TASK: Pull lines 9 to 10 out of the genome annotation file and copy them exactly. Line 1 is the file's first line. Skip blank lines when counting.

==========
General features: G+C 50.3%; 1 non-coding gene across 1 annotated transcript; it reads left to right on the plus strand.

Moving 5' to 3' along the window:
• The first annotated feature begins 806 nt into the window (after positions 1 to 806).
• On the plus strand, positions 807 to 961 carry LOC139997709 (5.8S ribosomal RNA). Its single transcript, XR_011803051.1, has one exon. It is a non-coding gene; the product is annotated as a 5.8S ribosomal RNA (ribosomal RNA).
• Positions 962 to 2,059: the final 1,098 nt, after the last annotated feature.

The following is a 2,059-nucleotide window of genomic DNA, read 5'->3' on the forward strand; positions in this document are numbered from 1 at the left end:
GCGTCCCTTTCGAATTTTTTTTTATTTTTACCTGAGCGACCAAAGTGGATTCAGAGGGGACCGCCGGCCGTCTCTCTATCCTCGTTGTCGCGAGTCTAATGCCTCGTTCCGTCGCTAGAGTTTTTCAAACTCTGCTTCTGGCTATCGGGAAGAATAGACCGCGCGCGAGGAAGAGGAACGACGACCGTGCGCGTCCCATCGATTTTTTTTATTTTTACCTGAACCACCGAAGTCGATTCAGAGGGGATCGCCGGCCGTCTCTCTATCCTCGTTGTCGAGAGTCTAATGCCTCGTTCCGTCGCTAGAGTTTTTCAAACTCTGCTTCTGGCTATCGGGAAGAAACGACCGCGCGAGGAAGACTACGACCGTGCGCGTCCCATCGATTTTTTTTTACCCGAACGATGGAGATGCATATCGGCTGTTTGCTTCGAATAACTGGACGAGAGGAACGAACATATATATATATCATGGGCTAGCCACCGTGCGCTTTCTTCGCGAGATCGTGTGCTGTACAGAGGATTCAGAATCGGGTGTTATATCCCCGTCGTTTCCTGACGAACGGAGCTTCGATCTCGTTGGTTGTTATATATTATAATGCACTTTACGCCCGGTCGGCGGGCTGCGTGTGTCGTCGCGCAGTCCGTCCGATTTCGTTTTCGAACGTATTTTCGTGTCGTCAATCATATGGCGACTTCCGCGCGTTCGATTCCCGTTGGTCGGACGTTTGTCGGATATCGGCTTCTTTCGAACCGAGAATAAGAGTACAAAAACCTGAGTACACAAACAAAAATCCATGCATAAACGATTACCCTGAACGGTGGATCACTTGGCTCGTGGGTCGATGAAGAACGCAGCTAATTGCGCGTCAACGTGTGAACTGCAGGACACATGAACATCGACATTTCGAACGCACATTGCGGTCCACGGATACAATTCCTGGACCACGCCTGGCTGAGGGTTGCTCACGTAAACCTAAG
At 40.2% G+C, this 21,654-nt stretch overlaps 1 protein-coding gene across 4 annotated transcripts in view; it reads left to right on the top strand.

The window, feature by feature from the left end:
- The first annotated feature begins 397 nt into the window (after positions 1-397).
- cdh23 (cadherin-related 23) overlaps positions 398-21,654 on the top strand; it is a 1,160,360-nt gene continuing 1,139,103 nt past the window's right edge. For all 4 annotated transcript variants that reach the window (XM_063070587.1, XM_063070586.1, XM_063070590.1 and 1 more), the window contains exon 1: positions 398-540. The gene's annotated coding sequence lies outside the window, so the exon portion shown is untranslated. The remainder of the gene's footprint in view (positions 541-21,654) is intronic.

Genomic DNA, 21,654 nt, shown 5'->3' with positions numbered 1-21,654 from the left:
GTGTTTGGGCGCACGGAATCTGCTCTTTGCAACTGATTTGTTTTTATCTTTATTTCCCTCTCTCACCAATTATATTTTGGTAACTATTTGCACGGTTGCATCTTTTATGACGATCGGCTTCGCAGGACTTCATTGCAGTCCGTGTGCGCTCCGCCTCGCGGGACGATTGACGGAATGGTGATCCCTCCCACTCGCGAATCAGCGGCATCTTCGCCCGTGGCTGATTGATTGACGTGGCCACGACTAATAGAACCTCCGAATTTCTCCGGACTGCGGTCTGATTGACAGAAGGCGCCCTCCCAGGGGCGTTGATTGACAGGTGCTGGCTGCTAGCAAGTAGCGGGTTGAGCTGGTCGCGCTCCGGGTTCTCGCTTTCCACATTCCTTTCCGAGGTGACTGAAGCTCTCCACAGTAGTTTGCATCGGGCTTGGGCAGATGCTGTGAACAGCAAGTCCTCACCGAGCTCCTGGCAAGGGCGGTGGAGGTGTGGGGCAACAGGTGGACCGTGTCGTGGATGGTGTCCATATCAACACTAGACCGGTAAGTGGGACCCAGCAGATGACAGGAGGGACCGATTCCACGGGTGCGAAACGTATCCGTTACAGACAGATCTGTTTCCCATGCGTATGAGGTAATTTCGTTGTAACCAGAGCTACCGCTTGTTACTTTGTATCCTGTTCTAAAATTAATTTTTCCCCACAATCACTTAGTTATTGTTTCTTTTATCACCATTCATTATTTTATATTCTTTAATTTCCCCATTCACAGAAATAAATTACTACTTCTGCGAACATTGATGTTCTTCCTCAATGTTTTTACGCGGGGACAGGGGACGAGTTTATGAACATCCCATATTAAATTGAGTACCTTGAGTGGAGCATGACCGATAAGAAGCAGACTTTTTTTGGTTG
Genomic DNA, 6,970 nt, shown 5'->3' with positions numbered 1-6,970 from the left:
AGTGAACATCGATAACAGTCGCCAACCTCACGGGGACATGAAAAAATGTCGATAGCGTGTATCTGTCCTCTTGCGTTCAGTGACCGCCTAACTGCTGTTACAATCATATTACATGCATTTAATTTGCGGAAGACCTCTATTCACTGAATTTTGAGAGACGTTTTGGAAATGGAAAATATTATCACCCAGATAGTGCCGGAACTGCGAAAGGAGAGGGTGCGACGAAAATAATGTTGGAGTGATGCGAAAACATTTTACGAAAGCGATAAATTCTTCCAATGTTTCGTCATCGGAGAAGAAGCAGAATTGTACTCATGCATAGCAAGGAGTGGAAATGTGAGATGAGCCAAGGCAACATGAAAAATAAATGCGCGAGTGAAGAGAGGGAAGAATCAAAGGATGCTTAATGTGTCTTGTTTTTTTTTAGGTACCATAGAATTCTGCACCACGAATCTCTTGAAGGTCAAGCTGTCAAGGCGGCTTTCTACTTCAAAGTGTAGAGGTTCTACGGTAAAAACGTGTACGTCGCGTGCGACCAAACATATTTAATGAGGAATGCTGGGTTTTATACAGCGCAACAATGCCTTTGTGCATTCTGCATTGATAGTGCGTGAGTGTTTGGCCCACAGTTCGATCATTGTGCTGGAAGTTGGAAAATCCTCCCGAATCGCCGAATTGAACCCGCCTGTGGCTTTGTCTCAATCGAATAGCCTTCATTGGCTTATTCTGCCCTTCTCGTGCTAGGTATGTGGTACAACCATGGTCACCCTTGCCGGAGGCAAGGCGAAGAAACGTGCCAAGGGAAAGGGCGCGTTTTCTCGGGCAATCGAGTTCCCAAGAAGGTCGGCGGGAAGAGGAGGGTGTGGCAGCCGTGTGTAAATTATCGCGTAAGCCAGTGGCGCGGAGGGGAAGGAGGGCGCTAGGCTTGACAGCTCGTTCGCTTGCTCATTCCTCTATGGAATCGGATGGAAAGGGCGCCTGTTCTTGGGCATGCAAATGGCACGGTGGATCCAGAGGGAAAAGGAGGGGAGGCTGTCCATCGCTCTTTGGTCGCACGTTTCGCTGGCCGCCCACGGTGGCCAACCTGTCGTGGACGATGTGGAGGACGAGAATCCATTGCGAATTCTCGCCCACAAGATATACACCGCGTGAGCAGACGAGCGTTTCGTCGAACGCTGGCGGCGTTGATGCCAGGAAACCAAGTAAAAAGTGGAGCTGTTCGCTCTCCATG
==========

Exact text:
The window, feature by feature from the left end:
- The first annotated feature begins 397 nt into the window (after positions 1-397).